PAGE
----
Scientific Program

All times are based on UTC +2 resp. CEST.

Back to overview


Mechanical Characterization of Metal Foams

Thursday (08.10.2020)
15:30 - 15:50 Room 3
Part of:

Open-cell steel foams are potential candidates for a wide range of applications due to their combination of mechanical and physical-chemical properties. In contrast, the dissemination throughout industrial applications is still limited due to problems in the manufacturing process, high costs, the variability in mechanical properties and how to determine them. Especially the simulation of components using metal foams is still challenging because the mechanical parameter datasets are often incomplete or incorrect. Many studies have been presented within the last decades concerning the mechanical characterization of metal foams, but most approaches are limited to a narrow range of foam materials and are not comparable to each other.


This study within the research project “InSeL” reviews and compares common methods to characterize the mechanical properties of metal foams and presents a novel approach to determine the properties based on the strain hardening behavior. Therefore open-cell foams (steel, aluminum and brass) and syntactic foams with different relative densities have been manufactured and tested in compression under quasi-static loading. The stress-strain curves were analyzed to determine yield strength, plateau stress, strain hardening and densification strain.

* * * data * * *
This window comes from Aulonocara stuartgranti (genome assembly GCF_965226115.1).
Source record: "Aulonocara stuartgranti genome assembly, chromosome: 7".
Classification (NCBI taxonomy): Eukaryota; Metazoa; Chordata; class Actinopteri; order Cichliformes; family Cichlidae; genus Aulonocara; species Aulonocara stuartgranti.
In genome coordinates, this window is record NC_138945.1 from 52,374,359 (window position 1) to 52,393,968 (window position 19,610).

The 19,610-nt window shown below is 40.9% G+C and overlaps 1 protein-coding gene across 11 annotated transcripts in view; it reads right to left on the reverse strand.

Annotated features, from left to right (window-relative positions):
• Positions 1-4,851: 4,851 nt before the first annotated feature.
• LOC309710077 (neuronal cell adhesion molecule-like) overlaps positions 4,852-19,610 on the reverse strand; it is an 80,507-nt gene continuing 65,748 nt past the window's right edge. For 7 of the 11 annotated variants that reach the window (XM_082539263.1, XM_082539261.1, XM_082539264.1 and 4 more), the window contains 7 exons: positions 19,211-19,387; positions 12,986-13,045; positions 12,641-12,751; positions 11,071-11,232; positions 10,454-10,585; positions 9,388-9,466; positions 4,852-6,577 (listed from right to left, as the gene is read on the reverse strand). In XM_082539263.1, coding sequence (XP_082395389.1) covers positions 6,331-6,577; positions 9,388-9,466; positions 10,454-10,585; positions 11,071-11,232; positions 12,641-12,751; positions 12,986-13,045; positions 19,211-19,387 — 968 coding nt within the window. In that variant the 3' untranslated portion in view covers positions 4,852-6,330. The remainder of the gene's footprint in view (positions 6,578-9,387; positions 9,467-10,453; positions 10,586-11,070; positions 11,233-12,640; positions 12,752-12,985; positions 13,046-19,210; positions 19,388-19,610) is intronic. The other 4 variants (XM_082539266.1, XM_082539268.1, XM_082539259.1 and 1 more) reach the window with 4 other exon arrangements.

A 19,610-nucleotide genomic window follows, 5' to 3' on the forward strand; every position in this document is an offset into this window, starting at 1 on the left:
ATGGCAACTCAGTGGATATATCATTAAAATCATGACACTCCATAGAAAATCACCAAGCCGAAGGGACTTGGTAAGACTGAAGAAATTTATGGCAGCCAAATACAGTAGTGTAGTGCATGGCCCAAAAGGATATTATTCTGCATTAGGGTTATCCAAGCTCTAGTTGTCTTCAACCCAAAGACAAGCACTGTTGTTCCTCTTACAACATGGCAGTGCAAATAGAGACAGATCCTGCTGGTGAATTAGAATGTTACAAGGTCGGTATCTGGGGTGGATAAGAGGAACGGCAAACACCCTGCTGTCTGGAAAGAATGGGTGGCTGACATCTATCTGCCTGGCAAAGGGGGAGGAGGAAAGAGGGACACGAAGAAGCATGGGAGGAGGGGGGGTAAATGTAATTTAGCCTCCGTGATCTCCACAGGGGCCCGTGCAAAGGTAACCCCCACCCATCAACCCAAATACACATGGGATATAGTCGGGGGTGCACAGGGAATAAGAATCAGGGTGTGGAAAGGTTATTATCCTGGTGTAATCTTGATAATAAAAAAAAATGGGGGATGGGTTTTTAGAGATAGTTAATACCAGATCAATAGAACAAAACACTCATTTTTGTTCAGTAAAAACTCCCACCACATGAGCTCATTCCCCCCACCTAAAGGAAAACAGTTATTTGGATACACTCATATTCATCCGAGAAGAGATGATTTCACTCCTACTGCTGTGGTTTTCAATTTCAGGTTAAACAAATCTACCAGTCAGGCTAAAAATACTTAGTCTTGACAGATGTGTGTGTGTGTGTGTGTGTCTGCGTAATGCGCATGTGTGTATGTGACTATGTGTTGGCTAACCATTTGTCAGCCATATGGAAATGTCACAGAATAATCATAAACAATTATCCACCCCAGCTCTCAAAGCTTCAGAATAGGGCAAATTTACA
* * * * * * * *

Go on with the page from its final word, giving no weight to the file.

Due to smooth transitions and strain hardening in the plateau region in ductile materials, no yield stress or densification strain can be determined exactly or reproducible using common methods. It is found that the investigation of strain hardening behavior could be a valid method to calculate the transitions between the characteristic regions of metal foams.

Jan Frömert
Pforzheim University of Applied Sciences
Additional Authors:
  • Dr. Alexander M. Matz
    Pforzheim University of Applied Sciences
  • Prof. Dr. Norbert Jost
    Pforzheim University of Applied Sciences